"Given strong clinical support," he said, Myriad believes the test "will become the gold standard companion diagnostic for platinum-based therapies, and that pharmaceutical partnerships could also expand the market for the test to predicting response to PARP inhibitors and other classes of drugs."

As the company looks to the future of the HRD test and of BRACAnalsysis as a companion diagnostic to olaparib and potentially other drugs, Myriad is also gearing up to shift the way it sells hereditary cancer testing, with the goal of no longer offering BRACAnalysis as a comprehensive test for hereditary breast cancer and instead testing all patients using its broad sequencing-based myRisk panel.

A little more than one year after the Supreme Court's decision with regard to its BRCA patent claims, which opened the market to competitors in hereditary breast cancer testing, Myriad Genetics continues to report revenue growth.

The Salt Lake City-based molecular diagnostics firm brought in total revenues of $188.8 million for the three months ended June 30, compared to revenues of $174.1 million for the fourth quarter of 2013, beating the consensus Wall Street estimate of $187.7 million.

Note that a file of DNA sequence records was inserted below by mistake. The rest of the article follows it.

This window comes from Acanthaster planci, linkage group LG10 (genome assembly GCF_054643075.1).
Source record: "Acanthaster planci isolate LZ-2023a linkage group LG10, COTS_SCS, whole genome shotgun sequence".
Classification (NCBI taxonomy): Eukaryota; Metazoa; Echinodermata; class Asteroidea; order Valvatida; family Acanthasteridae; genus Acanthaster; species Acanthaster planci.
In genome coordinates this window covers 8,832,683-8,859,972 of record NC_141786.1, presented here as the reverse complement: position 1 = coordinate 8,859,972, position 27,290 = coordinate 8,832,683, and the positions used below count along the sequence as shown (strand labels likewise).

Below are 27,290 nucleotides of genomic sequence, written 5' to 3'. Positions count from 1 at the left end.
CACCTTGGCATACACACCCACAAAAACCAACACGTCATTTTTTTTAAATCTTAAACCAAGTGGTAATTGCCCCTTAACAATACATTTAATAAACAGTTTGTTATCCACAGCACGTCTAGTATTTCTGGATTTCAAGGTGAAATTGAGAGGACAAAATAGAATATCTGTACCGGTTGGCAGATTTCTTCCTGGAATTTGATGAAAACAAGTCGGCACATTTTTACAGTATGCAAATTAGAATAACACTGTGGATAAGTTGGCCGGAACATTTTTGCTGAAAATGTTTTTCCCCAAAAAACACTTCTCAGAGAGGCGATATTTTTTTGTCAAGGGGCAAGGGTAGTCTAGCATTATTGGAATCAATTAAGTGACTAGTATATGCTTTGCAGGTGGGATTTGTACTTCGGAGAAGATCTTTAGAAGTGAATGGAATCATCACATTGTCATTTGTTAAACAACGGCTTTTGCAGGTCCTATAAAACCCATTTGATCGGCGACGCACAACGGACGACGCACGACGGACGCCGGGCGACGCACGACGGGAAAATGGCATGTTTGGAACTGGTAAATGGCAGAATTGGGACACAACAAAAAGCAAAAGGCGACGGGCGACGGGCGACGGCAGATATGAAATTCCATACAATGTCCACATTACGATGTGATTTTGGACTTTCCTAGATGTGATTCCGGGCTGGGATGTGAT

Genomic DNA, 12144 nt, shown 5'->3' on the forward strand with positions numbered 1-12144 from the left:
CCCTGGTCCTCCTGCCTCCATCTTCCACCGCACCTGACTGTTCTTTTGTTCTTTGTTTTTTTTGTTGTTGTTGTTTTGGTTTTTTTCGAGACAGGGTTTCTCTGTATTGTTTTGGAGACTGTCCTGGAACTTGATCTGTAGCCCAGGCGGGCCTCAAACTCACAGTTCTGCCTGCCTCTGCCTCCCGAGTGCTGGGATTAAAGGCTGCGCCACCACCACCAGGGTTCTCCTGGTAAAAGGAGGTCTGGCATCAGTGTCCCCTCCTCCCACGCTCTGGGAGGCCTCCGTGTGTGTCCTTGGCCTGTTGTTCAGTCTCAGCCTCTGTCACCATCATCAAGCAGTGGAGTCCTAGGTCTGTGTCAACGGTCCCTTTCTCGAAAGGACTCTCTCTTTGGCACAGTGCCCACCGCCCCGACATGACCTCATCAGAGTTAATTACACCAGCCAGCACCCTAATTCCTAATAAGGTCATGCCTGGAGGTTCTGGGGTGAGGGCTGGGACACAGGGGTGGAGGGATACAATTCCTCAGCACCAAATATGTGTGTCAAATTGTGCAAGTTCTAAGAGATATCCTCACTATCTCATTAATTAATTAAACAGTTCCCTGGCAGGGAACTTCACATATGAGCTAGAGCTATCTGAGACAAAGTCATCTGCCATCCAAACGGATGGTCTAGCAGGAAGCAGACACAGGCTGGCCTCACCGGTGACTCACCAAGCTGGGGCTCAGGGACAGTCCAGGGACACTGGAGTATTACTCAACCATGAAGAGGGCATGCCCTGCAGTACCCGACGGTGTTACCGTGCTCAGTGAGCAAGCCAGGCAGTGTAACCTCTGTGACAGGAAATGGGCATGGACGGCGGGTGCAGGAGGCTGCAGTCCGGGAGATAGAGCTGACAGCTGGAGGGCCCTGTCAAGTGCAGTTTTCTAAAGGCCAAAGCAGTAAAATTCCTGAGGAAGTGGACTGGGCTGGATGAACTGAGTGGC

For fiscal year 2014 Myriad's revenues increased 27 percent year over year to $778.2 million from $613.2 million.

Having weathered this first year of the competition storm, company officials said during their earnings call that they are optimistic about maintaining a dominant slice of the hereditary cancer testing pie moving forward, with myRisk leading the way.

According to Meldrum, the hereditary cancer testing field now recognizes that the future is multiplex panels like myRisk. "We believe this movement will greatly improve Myriad's already strong competitive position in the hereditary cancer market," he said.